Italian motorcycle-maker Ducati has revealed a new electric bike called the e-Scrambler, but its neither a scrambler, nor a motorcycle. Instead, it's a $4,000 electric bicycle with fenders and a rear parcel rack, destined for bike paths, pavements, and supermarket parking lots rather than racing tracks or dirt circuits.
The essential stats – The e-Scrambler features a Shimano Steps E7000 motor with an output of 250 watts and 60 Nm of torque. That's a little underpowered for its class and for the price, but there's a lot of caché in the name Ducati to offset that. There are integrated lights, a kickstand, and a rear rack that Ducati says can carry 55 lbs. It's unclear what the official range of the 504 Wh battery is — the actual range will, of course, vary depending on the weight of the rider, the topography of the journey, and enthusiasm on the throttle — but buyers can likely expect somewhere around 75—100 miles based on the range of similar e-bikes.
In terms of riding experience, the e-Scrambler has a Suntour XCR fork with 100 mm of travel for suspension relief and a strong aluminum alloy frame. If you live in a city like New York where the roads are pot-holed and patchy, some suspension is practically a necessity.
E-bikes are great for those looking go faster or further than a regular bicycle allows, or who want to commute without working up too much of a sweat. But because the battery and motor assist rather than doing away with pedaling entirely, there's still the option to get some exercise if you want to. In fact, thanks to the added weight of the battery and motor, e-bikes can give you a more thorough workout if you dial the electric assistance right down.
While e-bikes have become hugely popular in some cities for food deliveries, considering the price, we don't expect to see too many Ducatti e-Scramblers laden with Postmates or Uber Eats bags anytime soon, no matter how suited to the job they'd be.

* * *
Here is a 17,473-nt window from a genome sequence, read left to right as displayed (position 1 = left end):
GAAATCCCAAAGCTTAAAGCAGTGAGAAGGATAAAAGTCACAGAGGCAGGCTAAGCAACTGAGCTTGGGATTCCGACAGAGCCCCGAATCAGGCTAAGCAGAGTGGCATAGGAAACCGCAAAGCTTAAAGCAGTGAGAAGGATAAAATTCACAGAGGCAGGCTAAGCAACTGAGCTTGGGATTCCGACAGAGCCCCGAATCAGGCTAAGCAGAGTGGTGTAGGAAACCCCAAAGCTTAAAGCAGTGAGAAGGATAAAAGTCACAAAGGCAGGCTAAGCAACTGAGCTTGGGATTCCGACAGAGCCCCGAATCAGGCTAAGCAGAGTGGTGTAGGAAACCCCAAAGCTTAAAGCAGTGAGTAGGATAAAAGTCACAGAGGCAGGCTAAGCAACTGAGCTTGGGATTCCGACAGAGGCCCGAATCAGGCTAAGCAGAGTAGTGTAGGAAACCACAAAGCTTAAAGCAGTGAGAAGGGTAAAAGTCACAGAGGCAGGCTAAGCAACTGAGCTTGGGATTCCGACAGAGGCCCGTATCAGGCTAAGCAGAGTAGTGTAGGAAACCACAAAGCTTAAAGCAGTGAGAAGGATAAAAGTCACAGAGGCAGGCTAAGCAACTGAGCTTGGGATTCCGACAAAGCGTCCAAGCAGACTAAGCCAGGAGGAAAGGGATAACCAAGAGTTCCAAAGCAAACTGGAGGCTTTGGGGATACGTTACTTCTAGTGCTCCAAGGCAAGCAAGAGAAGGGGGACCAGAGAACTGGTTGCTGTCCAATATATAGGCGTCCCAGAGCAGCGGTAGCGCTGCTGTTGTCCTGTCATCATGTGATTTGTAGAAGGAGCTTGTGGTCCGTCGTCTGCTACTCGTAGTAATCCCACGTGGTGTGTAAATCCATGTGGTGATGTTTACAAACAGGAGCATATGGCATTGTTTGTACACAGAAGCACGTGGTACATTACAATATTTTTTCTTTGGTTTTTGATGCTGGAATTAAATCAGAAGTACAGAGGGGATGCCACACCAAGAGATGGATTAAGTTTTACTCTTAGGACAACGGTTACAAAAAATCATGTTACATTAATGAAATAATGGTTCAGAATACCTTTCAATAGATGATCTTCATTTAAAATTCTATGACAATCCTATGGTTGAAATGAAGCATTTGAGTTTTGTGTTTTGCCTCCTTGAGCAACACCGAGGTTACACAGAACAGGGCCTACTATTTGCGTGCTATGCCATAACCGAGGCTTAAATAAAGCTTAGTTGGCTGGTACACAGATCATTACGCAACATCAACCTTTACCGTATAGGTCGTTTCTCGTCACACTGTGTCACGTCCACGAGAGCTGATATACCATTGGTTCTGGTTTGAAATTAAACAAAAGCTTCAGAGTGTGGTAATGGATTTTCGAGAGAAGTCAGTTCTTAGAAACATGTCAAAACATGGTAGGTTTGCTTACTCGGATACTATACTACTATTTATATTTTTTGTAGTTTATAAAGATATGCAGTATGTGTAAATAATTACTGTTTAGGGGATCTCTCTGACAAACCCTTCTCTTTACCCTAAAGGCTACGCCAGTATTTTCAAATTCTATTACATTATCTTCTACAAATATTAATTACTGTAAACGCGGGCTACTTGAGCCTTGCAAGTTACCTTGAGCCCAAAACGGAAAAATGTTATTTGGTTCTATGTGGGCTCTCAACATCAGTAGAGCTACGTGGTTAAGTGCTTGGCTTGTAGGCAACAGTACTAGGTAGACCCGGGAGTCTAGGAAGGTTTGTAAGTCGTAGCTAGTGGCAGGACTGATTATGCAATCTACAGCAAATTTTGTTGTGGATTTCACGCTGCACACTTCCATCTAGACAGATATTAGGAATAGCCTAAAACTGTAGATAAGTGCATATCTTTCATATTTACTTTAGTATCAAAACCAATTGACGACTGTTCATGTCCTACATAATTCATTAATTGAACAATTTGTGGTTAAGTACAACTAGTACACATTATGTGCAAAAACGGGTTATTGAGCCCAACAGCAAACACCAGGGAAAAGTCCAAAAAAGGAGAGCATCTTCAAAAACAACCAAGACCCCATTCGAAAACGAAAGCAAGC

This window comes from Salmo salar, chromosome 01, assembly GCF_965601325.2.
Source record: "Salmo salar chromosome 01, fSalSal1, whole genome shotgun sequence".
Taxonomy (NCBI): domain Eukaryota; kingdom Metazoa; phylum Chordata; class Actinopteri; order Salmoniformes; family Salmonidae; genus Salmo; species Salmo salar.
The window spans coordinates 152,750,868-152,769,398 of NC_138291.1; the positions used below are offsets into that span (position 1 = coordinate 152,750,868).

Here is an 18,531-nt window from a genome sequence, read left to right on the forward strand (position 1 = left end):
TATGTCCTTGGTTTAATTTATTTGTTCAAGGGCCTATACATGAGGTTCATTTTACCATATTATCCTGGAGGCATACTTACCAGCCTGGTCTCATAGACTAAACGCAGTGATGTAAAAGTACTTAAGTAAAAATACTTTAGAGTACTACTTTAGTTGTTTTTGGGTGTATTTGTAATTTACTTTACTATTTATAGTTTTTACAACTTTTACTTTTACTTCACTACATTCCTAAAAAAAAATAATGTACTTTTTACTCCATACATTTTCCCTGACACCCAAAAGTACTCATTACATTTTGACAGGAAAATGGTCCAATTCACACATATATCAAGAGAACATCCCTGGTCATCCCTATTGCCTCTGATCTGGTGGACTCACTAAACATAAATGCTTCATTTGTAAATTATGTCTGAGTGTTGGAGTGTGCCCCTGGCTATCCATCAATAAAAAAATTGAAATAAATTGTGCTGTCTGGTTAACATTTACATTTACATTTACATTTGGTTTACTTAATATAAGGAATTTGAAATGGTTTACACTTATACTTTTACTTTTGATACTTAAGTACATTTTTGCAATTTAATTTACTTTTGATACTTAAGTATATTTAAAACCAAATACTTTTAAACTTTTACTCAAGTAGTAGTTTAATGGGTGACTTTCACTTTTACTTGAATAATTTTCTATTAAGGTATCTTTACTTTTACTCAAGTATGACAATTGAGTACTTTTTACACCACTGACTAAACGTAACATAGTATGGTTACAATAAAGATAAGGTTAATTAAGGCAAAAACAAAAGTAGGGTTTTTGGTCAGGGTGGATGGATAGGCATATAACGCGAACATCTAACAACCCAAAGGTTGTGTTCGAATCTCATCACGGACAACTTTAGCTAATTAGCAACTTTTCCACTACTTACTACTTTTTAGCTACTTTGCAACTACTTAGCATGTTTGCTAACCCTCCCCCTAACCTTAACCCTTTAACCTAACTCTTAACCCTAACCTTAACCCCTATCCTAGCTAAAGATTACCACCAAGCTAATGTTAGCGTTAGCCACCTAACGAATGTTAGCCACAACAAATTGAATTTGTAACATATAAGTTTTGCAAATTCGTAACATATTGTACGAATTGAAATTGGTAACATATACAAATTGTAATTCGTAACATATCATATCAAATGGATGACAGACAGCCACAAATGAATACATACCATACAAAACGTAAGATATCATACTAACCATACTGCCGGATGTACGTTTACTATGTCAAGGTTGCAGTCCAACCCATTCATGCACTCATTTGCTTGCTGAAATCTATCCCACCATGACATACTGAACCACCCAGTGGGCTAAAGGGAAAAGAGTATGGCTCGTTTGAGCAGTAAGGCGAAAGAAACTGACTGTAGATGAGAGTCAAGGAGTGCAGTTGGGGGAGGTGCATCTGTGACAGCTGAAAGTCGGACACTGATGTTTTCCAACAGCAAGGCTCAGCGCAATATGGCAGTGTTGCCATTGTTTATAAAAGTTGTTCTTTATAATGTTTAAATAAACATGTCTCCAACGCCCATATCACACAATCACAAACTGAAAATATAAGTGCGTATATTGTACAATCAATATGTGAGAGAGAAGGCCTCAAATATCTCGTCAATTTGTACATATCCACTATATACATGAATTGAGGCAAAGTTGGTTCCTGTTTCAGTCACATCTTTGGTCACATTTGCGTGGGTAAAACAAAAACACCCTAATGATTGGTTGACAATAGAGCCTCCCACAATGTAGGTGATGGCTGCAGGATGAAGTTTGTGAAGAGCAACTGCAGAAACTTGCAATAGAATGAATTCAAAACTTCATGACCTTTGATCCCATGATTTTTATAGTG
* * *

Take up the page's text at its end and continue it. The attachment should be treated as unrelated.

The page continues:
Not super exciting, but likely a good ride – Ducati has previously released high-performance electric mountain bikes, but the e-Scrambler is really meant for flat urban terrain. It has some suspension up front but not the premium, motorcycle-level suspension it puts in its e-MTBs.
The e-Scrambler costs €3,699 (~$4,280) and besides the Ducatti branding, doesn't seem to have a whole lot of Italian flare on offer. It's very understated compared to the company's motorcycles. Perhaps it's just because we're not used to something so pragmatic from a brand we usually think of a brash and bombastic.
Something like the Superstrata Ion is much more ambitious with its striking design and frame that's 3D printed for each customer, while still managing a similar price point. And there are plenty of great e-bikes available for a fraction of the e-Scrambler's price. You're going to have to be a serious Ducatti loyalist with a substantial budget to justify the e-Scrambler, though we're sure it's a dream to ride.